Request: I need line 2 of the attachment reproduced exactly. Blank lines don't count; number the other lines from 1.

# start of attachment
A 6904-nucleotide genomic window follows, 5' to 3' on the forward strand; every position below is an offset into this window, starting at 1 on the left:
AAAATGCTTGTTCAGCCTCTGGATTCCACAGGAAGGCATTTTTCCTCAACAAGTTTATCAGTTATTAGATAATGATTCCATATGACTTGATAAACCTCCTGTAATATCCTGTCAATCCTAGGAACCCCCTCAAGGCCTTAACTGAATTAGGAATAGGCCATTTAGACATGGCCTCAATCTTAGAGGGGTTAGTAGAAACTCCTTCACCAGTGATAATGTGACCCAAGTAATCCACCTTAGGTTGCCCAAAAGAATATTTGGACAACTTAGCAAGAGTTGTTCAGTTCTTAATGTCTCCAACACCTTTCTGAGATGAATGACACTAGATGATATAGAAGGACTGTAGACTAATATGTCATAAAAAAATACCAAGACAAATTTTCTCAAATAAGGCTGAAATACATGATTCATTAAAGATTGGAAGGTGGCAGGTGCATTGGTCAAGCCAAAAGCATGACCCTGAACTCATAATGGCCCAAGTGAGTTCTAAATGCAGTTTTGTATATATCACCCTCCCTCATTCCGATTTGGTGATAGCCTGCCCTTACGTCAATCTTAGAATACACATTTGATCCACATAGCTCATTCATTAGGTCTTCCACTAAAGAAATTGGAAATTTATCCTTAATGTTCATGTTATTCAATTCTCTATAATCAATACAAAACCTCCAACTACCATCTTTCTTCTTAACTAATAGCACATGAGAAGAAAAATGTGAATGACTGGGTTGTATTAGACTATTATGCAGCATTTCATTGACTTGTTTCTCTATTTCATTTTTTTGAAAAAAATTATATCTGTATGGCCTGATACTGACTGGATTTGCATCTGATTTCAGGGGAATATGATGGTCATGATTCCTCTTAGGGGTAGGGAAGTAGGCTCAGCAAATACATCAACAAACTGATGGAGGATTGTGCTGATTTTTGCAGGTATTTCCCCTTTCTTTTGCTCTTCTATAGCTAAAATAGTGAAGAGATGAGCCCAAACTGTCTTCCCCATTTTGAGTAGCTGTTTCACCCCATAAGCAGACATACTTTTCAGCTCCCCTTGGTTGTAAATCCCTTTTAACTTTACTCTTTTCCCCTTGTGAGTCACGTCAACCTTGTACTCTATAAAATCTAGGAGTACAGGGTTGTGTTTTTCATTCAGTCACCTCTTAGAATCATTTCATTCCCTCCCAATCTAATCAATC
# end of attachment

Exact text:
AAAATGCTTGTTCAGCCTCTGGATTCCACAGGAAGGCATTTTTCCTCAACAAGTTTATCAGTTATTAGATAATGATTCCATATGACTTGATAAACCTCCTGTAATATCCTGTCAATCCTAGGAACCCCCTCAAGGCCTTAACTGAATTAGGAATAGGCCATTTAGACATGGCCTCAATCTTAGAGGGGTTAGTAGAAACTCCTTCACCAGTGATAATGTGACCCAAGTAATCCACCTTAGGTTGCCCAAAAGAATATTTGGACAACTTAGCAAGAGTTGTTCAGTTCTTAATGTCTCCAACACCTTTCTGAGATGAATGACACTAGATGATATAGAAGGACTGTAGACTAATATGTCATAAAAAAATACCAAGACAAATTTTCTCAAATAAGGCTGAAATACATGATTCATTAAAGATTGGAAGGTGGCAGGTGCATTGGTCAAGCCAAAAGCATGACCCTGAACTCATAATGGCCCAAGTGAGTTCTAAATGCAGTTTTGTATATATCACCCTCCCTCATTCCGATTTGGTGATAGCCTGCCCTTACGTCAATCTTAGAATACACATTTGATCCACATAGCTCATTCATTAGGTCTTCCACTAAAGAAATTGGAAATTTATCCTTAATGTTCATGTTATTCAATTCTCTATAATCAATACAAAACCTCCAACTACCATCTTTCTTCTTAACTAATAGCACATGAGAAGAAAAATGTGAATGACTGGGTTGTATTAGACTATTATGCAGCATTTCATTGACTTGTTTCTCTATTTCATTTTTTTGAAAAAAATTATATCTGTATGGCCTGATACTGACTGGATTTGCATCTGATTTCAGGGGAATATGATGGTCATGATTCCTCTTAGGGGTAGGGAAGTAGGCTCAGCAAATACATCAACAAACTGATGGAGGATTGTGCTGATTTTTGCAGGTATTTCCCCTTTCTTTTGCTCTTCTATAGCTAAAATAGTGAAGAGATGAGCCCAAACTGTCTTCCCCATTTTGAGTAGCTGTTTCACCCCATAAGCAGACATACTTTTCAGCTCCCCTTGGTTGTAAATCCCTTTTAACTTTACTCTTTTCCCCTTGTGAGTCACGTCAACCTTGTACTCTATAAAATCTAGGAGTACAGGGTTGTGTTTTTCATTCAGTCACCTCTTAGAATCATTTCATTCCCTCCCAATCTAATCAATC